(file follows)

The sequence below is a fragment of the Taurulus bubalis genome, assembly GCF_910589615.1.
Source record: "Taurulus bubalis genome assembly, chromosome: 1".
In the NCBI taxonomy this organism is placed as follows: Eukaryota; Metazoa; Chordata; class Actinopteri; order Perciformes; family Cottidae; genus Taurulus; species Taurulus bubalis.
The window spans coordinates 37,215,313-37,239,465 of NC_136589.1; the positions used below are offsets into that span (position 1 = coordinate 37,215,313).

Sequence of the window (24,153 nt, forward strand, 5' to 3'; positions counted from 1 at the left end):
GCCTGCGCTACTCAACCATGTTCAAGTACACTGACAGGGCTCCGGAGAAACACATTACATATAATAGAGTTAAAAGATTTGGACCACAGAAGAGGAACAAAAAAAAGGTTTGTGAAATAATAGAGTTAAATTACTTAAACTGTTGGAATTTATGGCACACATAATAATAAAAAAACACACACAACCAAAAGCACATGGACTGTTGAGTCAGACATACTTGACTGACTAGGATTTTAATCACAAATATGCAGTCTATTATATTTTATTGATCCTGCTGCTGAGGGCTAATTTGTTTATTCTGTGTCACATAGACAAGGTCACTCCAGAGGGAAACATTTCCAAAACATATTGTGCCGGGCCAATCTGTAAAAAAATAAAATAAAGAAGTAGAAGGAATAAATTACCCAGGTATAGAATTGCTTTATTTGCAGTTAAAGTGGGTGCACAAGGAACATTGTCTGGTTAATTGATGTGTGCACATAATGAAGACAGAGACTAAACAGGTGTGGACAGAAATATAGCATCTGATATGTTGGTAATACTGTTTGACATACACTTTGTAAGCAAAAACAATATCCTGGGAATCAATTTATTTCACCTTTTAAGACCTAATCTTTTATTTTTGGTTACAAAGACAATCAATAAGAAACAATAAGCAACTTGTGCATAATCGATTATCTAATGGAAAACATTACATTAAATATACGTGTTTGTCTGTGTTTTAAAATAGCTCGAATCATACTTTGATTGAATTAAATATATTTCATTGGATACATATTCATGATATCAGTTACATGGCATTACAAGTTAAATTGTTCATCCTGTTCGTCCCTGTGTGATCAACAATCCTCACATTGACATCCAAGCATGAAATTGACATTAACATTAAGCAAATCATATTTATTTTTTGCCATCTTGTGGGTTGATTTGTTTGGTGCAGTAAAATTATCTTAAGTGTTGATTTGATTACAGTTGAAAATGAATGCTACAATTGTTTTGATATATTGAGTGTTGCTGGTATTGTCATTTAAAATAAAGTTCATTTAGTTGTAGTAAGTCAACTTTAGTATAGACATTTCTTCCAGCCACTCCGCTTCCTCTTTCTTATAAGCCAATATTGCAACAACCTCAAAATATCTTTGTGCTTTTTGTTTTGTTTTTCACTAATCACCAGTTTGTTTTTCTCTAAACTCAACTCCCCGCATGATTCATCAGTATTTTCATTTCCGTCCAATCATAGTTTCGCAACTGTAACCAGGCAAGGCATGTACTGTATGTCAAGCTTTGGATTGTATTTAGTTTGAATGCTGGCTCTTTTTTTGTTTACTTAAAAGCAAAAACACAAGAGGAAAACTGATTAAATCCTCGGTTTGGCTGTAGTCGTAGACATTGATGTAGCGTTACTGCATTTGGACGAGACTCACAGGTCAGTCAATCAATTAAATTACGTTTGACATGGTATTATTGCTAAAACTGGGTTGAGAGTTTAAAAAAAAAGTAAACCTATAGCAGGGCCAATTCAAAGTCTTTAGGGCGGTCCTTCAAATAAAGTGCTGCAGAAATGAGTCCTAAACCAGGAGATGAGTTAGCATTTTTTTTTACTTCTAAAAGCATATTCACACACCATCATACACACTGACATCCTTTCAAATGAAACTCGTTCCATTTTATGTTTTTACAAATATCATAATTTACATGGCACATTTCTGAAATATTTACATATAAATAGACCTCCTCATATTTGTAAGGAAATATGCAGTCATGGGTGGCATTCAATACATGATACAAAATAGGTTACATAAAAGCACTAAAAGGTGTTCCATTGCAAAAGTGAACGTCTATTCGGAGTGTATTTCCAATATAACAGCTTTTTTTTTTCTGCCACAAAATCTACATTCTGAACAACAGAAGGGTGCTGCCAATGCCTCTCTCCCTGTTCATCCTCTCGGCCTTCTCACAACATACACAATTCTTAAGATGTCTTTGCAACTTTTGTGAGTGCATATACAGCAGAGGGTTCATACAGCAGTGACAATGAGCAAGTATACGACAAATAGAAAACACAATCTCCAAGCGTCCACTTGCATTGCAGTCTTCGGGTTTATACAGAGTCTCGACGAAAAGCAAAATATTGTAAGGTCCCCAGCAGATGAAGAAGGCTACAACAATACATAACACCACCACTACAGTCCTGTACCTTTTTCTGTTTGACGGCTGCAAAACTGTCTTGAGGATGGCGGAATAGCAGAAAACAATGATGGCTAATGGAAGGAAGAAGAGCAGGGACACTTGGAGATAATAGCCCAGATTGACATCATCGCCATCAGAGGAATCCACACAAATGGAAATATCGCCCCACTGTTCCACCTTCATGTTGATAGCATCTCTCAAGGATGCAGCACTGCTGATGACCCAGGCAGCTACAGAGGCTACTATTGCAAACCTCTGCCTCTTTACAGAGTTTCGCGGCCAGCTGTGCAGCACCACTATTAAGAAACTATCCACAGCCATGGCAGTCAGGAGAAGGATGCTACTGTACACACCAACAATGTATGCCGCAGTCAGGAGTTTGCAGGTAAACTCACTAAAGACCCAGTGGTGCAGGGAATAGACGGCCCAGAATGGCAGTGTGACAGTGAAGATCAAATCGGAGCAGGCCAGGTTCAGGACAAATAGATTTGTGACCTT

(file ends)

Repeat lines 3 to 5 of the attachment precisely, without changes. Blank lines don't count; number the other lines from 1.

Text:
In the NCBI taxonomy this organism is placed as follows: Eukaryota; Metazoa; Chordata; class Actinopteri; order Perciformes; family Cottidae; genus Taurulus; species Taurulus bubalis.
The window spans coordinates 37,215,313-37,239,465 of NC_136589.1; the positions used below are offsets into that span (position 1 = coordinate 37,215,313).

Sequence of the window (24,153 nt, forward strand, 5' to 3'; positions counted from 1 at the left end):